3. Movie only: The expressions of Rupert Grint. Rupert Grint is not the greatest actor in the world. But that’s okay. Because I am pretty sure that Rupret Grint is Ron Weasley. For Ron in the movies, it was the perfect combo of a character I liked in the books, and the perfect casting. I loved Hermione, but only recently began to appreciate Emma Watson and still don’t like her in the first few movies. And I don’t like Harry, even though Daniel Radcliffe does a good job as Harry. Ron is just perfect. Weasley is Our King.
3. Plot problems. Some things in the books and movies just don’t make sense to me. Here are some examples.
Why is everyone useful in the same house? I hate the vilifying of Slytherin and glorifying of Gryffindor. It doesn’t make sense to me. Each of the houses are supposed to have a trait, right? It seems like, within each house, there should be potential for good or for evil. My suggestion for improvement: Hermione, why not be in Ravenclaw? Neville could’ve been in Hufflepuff, and somehow Draco could have had a better redemption plot.
Peter Pettigrew. All right, JK, let’s play by your rules when it comes the houses. Then why did Peter Pettigrew betray his friends? When Gryffindors, the golden retrievers of the wizarding world, are so loyal? Let’s say he just got caught up in the threats against his life. If you are going to prioritize Gryffindors for their good qualities, why not make Pettigrew’s refusal to kill Harry and ultimate death self-motivated? Instead he dies a coward’s death. So he proves to be neither loyal, nor brave.
Harry Potter as underdog. This is how he is portrayed right? But let’s look at the facts. He gets preferential treatment all the time because of his name, his house and his parents. He is a jock. He is famous and rich. He has really great friends and a supportive group of allies. So stop with the whining, ya big baby.
Dumbledore and the mysterious clue to your past. I love Dumbledore. I feel like I should qualify this next one with that statement. Because I may come off sounding a little harsh. But Dumbledore may be the least useful “old man guide” is the history of everything. There are so many times when I feel like it would make so much sense for someone, anyone (namely DUMBLEDORE) to explain something to Harry. But that never happens. I understand JK’s motivation to keep Harry in the dark because he grows more as a character but I’ve never understood Dumbledore’s motivation. He simultaneously expects Harry to be able to deal with all (literally all) of the evil in wizarding world, but refuses to sit him down and say “this is what I, the greatest wizard in the world, think is happening right now.” At least Gandalf from LOTR admits that he doesn’t know what is exactly happening! Dumbledore proves to usually know what is happening and still feel the needs to keep the (underaged) person, whose destiny is linked with that of the entire wizarding world, in the dark.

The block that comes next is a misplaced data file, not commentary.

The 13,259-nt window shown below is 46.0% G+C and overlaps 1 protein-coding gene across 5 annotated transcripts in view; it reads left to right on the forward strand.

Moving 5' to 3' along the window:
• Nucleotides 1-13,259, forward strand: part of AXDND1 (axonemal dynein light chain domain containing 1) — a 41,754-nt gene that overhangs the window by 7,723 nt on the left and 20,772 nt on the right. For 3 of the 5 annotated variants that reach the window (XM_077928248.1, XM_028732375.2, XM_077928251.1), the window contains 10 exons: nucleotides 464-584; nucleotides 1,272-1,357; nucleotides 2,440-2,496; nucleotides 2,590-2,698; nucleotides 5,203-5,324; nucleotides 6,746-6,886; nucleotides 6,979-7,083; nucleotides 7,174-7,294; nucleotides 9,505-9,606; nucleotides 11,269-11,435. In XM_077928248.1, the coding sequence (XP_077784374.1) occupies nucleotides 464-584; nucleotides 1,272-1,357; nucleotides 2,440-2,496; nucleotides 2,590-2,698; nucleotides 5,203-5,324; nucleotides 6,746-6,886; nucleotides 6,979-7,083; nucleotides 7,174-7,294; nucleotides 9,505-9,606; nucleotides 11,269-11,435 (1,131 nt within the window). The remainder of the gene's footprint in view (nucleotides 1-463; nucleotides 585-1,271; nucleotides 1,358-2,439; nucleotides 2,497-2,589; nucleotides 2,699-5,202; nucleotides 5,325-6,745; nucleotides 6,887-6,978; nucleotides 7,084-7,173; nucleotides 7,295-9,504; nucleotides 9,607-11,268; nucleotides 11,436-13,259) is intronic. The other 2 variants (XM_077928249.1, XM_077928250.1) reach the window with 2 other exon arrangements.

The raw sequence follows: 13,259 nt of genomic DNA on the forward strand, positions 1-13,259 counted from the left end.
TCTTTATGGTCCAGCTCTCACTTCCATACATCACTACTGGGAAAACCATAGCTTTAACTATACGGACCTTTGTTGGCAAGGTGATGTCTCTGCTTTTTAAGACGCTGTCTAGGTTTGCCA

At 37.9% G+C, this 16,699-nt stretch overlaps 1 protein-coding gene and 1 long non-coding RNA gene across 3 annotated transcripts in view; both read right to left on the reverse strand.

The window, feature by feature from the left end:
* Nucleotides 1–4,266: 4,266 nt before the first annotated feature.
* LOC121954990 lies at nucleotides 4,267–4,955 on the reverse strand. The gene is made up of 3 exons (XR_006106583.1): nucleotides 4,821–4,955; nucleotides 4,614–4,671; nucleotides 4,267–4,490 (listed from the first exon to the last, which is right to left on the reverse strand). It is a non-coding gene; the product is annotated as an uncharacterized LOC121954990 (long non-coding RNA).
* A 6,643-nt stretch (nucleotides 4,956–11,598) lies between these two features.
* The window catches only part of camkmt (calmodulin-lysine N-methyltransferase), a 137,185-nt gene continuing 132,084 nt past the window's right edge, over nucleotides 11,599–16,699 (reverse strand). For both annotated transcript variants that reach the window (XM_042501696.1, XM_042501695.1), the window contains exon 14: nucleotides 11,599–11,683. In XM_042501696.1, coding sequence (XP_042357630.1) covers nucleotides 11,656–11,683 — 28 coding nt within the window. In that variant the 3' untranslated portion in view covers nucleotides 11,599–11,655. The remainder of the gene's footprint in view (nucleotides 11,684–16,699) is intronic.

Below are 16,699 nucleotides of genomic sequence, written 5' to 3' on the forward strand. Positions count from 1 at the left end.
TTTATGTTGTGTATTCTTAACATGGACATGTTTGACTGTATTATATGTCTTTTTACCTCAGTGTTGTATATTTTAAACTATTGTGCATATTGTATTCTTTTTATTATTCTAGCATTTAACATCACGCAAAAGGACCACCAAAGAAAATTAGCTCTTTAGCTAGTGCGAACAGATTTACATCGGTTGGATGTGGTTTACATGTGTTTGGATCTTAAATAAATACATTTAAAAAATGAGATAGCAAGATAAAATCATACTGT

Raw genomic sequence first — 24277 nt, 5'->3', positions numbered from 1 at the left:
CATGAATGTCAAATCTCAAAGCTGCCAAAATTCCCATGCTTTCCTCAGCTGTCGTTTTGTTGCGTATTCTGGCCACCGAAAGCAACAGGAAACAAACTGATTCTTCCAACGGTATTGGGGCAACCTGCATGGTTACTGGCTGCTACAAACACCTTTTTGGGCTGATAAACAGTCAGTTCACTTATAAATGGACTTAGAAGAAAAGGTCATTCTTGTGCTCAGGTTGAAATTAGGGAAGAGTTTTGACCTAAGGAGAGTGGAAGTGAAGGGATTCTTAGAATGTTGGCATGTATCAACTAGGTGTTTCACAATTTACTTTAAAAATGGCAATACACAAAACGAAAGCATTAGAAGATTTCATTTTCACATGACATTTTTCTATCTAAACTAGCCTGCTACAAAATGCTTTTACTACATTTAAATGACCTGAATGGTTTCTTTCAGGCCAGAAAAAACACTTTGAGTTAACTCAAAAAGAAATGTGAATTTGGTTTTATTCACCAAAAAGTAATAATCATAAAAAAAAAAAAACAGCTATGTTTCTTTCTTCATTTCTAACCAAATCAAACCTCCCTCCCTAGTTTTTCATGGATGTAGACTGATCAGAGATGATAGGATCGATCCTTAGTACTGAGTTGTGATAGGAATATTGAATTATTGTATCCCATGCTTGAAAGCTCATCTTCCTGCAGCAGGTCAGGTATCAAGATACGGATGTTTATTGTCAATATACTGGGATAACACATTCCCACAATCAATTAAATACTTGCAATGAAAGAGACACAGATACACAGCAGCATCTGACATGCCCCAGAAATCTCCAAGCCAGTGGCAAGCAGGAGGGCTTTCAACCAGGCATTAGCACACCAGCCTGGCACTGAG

As far as plot problems go, here’s what I think happened: JK Rowling has shown the world her extensive notes on the Harry Potter universe and clearly a lot of thought went into that. But I think when she was writing, she may have been writing like a fanfic writer. Like she didn’t want to go off her own headcanon, even when it made sense for the story, to either change something or leave something out.
4. I love Snape. I really do, I love Alan Rickman and I love the trope of teachers who you think are out to get you but are really protecting you/teaching you how to learn. I am not necessarily supportive of Snape and Lily love because he was kind of a jerk to her. But anyone who puts Harry Potter in his place occasionally, all while ultimately being good, is amazing in my book. I kind of wish JK hadn’t allowed for the potential romantic relationship between Snape and Lily because then the love that theme of the book, the love that triumphs over evil is the always the same type of love, of protection, willingness to do anything for someone else, and to die for the greater good.
For my last problem with Harry Potter, I’m just going to be simple and a little crass.
4. Ginny Weasley is annoying and I hate her.